**This post discusses, fertility treatment, drugs and injections. It’s intended to be helpful but if you feel you’ll find any of this upsetting, please don’t read on.
The information comes from my own experience and that of the women in the support groups I’m part of (they gave their permission of course)**
The day after my first IVF injection felt like an out of body experience. I was taking part in a fashion show at the Festival of Vintage and spent most of the day hiding out in the make-shift changing room, trying to feel normal. I can’t put my finger on what was wrong – I was just completely out of sorts. The day after that I cried. I cried on the train on the way to work, held it together in the office and when I got home that evening I cried for three straight hours.
Beth was the only one at home with me for most of that time. She brought me a cup of tea, covered me in a blanket and then climbed underneath it with me. She stayed there by my side until Phill got home and I cried with him too. He gave us a both a much needed bear hug and basically sent me to bed. I have no idea why I was crying that day but it certainly wasn’t because I didn’t feel loved.
It was something of a baptism of fire for our family and I wish I’d had more insight into how IVF may affect us.
I like to know things…not knowing makes me nervous. I often say I could handle the end of the World as long as I knew what time it was going to happen! I know that there are others like me so on the off chance that a soon to be IVF lady is reading this, I’m going to tell you, as honestly as I can what to expect.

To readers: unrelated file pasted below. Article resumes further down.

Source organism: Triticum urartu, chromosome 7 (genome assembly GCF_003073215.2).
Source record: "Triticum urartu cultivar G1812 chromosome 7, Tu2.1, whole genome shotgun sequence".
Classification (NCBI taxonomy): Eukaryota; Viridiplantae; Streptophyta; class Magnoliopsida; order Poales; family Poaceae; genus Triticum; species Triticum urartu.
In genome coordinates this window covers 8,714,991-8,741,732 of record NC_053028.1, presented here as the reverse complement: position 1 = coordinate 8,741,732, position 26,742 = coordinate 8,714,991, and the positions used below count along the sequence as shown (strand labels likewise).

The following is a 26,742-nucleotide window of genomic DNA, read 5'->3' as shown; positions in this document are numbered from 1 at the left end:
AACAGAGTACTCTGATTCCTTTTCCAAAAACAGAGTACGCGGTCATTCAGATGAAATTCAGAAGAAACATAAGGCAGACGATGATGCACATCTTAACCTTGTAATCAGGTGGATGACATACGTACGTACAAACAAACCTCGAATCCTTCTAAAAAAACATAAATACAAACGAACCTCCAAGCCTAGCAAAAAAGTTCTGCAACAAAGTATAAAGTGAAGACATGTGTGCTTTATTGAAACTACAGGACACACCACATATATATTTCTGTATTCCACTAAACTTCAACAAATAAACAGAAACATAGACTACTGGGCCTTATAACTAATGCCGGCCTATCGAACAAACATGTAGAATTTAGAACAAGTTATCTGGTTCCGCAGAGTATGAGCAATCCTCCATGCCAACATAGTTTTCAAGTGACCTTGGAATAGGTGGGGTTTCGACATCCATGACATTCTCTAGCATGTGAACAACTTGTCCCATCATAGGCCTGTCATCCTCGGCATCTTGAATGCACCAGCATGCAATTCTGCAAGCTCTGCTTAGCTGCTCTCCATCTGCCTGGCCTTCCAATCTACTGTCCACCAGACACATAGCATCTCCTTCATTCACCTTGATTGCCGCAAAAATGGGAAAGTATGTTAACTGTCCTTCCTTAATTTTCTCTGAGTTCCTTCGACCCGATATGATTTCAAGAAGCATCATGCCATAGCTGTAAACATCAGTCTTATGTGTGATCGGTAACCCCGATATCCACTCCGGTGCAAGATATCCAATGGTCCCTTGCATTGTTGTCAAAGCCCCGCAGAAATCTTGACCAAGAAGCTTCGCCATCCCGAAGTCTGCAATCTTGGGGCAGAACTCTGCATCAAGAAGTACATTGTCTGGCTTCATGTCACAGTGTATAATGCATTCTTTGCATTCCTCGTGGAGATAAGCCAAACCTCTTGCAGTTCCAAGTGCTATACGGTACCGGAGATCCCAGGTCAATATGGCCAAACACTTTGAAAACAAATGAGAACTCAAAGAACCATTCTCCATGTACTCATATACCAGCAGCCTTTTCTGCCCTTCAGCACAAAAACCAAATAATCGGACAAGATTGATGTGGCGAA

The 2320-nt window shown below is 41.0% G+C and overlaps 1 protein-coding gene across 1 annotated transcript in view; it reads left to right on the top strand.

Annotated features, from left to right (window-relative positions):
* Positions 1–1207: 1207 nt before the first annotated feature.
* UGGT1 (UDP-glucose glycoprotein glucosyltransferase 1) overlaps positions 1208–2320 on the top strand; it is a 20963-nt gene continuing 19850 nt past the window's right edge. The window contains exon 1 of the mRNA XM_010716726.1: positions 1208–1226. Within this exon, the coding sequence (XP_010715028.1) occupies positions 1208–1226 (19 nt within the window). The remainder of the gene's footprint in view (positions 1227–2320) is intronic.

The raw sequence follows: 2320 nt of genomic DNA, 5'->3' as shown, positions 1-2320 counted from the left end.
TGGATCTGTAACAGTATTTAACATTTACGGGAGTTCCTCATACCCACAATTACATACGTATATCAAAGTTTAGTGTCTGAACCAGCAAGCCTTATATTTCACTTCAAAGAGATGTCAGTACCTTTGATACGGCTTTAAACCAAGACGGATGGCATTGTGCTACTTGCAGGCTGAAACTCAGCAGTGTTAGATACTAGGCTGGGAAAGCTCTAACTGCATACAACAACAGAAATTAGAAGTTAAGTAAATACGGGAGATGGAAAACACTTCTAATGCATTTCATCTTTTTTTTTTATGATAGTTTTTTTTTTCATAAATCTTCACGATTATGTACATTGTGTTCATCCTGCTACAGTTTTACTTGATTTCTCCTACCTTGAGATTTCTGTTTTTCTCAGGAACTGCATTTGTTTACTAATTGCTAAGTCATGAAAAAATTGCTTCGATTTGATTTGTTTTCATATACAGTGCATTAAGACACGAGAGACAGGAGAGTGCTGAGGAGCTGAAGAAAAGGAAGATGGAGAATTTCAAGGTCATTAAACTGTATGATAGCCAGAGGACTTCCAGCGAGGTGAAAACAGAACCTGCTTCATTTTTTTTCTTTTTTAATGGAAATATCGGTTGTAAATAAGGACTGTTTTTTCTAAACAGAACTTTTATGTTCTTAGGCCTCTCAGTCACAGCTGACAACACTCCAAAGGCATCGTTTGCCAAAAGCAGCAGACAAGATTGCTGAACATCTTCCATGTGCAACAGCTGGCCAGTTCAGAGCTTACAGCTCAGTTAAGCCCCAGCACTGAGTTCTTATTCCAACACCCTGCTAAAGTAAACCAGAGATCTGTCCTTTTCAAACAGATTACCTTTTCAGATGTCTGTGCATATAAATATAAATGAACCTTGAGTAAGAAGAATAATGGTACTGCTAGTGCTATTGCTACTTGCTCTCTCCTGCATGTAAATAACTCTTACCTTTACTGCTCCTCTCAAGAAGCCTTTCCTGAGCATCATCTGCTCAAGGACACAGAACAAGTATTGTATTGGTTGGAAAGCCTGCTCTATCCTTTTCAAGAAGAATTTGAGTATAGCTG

The first stage of IVF (for most women) is down reg. This is where you give yourself a daily injection to switch off your normal monthly cycle and as the clinic’s often describe it ‘make everything quiet in there’. While going through this stage:
- Somedays you might feel completely normal
- Somedays you might feel nothing at all – a lot of ladies say they feel quite numb
- Somedays you might feel like you made a mistake starting this process
- You may find that you’re hotter than usual (think menopause)
- You may find that you feel the cold more than usual (think menopause)
- You may find that your skin behaves strangely – rashes, itches, redness, spots (think menopause)
- You may find hair in places you’ve never had it before (think whiskers)
- You may find that your hair is thinning or even falling out (try not to think about it!)
- You may find yourself feeling a little more tired than usual
- You may be a little forgetful
- You may feel like you have PMT
- You may find small things more emotive than usual
- You may experience bruising at your injection site (I was one of the lucky ones that didn’t, so it’s not inevitable)
- You may have a much heavier and more painful period than usual
- You may experience nothing out of the ordinary at all!
Things that help:
- Timing – as the injections are taken at the same time every day, don’t do them early morning or midday. Choose a time when you’re usually at home and comfortable.
- Patience from loved ones.
- Warm baths with lavender to calm you
- Comforting warm drinks
- Treats. It’s hard work feeling like you have a case of PMT for a good few weeks so be kind to yourself. Buy that new lippie, eat that chocolate cake and go on that big night out.